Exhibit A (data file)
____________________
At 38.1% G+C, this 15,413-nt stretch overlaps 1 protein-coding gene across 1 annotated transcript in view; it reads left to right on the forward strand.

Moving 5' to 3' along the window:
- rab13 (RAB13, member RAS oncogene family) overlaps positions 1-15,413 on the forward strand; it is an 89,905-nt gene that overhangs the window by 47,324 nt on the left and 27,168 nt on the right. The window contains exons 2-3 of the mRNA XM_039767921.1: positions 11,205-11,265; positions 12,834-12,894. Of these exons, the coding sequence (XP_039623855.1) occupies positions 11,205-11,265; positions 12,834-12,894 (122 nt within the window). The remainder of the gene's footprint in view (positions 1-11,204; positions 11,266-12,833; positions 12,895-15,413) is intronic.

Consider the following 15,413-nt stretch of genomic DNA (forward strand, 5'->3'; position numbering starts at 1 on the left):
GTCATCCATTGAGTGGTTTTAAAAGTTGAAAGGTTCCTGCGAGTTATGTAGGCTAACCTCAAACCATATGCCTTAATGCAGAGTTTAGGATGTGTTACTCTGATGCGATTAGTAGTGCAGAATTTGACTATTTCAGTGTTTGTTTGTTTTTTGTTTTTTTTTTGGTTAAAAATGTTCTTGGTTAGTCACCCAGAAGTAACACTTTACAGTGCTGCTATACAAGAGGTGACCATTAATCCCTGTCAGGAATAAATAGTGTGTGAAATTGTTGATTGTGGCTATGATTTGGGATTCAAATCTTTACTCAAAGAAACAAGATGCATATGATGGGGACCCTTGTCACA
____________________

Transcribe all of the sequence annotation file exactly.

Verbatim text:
At 38.1% G+C, this 15,413-nt stretch overlaps 1 protein-coding gene across 1 annotated transcript in view; it reads left to right on the forward strand.

Moving 5' to 3' along the window:
- rab13 (RAB13, member RAS oncogene family) overlaps positions 1-15,413 on the forward strand; it is an 89,905-nt gene that overhangs the window by 47,324 nt on the left and 27,168 nt on the right. The window contains exons 2-3 of the mRNA XM_039767921.1: positions 11,205-11,265; positions 12,834-12,894. Of these exons, the coding sequence (XP_039623855.1) occupies positions 11,205-11,265; positions 12,834-12,894 (122 nt within the window). The remainder of the gene's footprint in view (positions 1-11,204; positions 11,266-12,833; positions 12,895-15,413) is intronic.

Consider the following 15,413-nt stretch of genomic DNA (forward strand, 5'->3'; position numbering starts at 1 on the left):
GTCATCCATTGAGTGGTTTTAAAAGTTGAAAGGTTCCTGCGAGTTATGTAGGCTAACCTCAAACCATATGCCTTAATGCAGAGTTTAGGATGTGTTACTCTGATGCGATTAGTAGTGCAGAATTTGACTATTTCAGTGTTTGTTTGTTTTTTGTTTTTTTTTTGGTTAAAAATGTTCTTGGTTAGTCACCCAGAAGTAACACTTTACAGTGCTGCTATACAAGAGGTGACCATTAATCCCTGTCAGGAATAAATAGTGTGTGAAATTGTTGATTGTGGCTATGATTTGGGATTCAAATCTTTACTCAAAGAAACAAGATGCATATGATGGGGACCCTTGTCACA